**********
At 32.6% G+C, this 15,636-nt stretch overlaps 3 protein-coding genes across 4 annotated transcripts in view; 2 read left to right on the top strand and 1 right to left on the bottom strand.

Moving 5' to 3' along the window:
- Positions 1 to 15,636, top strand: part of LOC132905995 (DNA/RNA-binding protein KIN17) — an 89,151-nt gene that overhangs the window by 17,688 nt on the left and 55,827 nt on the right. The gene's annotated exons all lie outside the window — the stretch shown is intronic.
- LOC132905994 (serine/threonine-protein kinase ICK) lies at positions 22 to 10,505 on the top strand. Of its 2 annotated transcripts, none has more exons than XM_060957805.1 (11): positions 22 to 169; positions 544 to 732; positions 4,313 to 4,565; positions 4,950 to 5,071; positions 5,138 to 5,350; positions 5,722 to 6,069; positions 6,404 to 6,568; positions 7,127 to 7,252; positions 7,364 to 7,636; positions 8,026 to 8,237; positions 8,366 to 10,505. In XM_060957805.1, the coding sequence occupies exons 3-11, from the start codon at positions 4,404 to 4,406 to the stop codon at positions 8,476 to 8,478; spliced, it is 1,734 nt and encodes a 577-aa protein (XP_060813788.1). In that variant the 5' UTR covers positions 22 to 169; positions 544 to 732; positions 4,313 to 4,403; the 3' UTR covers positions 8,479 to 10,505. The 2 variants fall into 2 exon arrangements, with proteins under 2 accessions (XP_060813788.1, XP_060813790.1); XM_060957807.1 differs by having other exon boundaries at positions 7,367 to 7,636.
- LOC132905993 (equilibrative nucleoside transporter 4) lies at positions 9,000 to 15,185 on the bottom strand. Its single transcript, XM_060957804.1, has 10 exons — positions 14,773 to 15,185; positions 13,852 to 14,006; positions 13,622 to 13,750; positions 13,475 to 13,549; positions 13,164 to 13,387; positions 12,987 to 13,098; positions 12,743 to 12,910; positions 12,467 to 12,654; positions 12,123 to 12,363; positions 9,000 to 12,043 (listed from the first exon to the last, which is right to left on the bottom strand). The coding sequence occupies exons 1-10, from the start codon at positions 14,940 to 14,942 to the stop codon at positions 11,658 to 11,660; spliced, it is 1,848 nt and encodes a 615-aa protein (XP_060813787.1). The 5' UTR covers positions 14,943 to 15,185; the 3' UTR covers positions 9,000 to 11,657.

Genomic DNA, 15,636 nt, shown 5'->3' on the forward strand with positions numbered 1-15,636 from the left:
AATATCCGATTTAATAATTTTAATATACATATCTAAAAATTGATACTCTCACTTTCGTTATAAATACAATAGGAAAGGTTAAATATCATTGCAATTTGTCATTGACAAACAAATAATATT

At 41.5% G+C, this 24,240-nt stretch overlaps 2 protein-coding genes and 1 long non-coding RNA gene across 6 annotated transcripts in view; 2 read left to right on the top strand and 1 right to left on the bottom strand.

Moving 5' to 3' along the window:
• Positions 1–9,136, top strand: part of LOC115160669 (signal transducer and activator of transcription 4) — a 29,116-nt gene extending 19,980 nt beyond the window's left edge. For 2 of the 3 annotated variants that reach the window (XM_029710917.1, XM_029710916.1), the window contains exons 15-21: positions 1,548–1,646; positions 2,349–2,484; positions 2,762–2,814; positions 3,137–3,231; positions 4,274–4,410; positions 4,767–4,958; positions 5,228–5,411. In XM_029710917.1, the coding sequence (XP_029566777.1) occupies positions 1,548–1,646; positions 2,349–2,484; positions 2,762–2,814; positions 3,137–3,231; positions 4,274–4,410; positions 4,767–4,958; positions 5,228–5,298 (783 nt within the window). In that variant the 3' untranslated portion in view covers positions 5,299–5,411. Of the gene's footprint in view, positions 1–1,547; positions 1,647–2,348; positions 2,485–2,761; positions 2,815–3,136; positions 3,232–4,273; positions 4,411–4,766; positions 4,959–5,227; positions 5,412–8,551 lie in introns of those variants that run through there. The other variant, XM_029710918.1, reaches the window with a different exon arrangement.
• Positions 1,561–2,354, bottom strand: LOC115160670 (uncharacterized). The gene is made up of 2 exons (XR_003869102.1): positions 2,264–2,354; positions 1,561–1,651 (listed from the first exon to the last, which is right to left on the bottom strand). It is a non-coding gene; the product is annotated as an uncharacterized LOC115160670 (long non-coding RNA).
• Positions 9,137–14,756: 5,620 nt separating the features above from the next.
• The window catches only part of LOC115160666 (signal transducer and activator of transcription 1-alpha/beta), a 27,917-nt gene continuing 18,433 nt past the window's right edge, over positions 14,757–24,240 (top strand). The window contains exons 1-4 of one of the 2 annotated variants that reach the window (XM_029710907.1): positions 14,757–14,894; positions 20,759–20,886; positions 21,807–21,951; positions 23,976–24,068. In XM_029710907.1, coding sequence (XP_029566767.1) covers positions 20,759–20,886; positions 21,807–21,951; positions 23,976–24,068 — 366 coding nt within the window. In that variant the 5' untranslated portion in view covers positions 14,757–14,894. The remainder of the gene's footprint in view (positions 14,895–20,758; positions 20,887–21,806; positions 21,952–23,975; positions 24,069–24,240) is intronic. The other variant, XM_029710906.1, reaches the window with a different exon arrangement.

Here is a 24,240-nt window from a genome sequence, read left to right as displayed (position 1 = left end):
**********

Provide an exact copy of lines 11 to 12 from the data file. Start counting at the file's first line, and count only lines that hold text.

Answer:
• Positions 1,561–2,354, bottom strand: LOC115160670 (uncharacterized). The gene is made up of 2 exons (XR_003869102.1): positions 2,264–2,354; positions 1,561–1,651 (listed from the first exon to the last, which is right to left on the bottom strand). It is a non-coding gene; the product is annotated as an uncharacterized LOC115160670 (long non-coding RNA).
• Positions 9,137–14,756: 5,620 nt separating the features above from the next.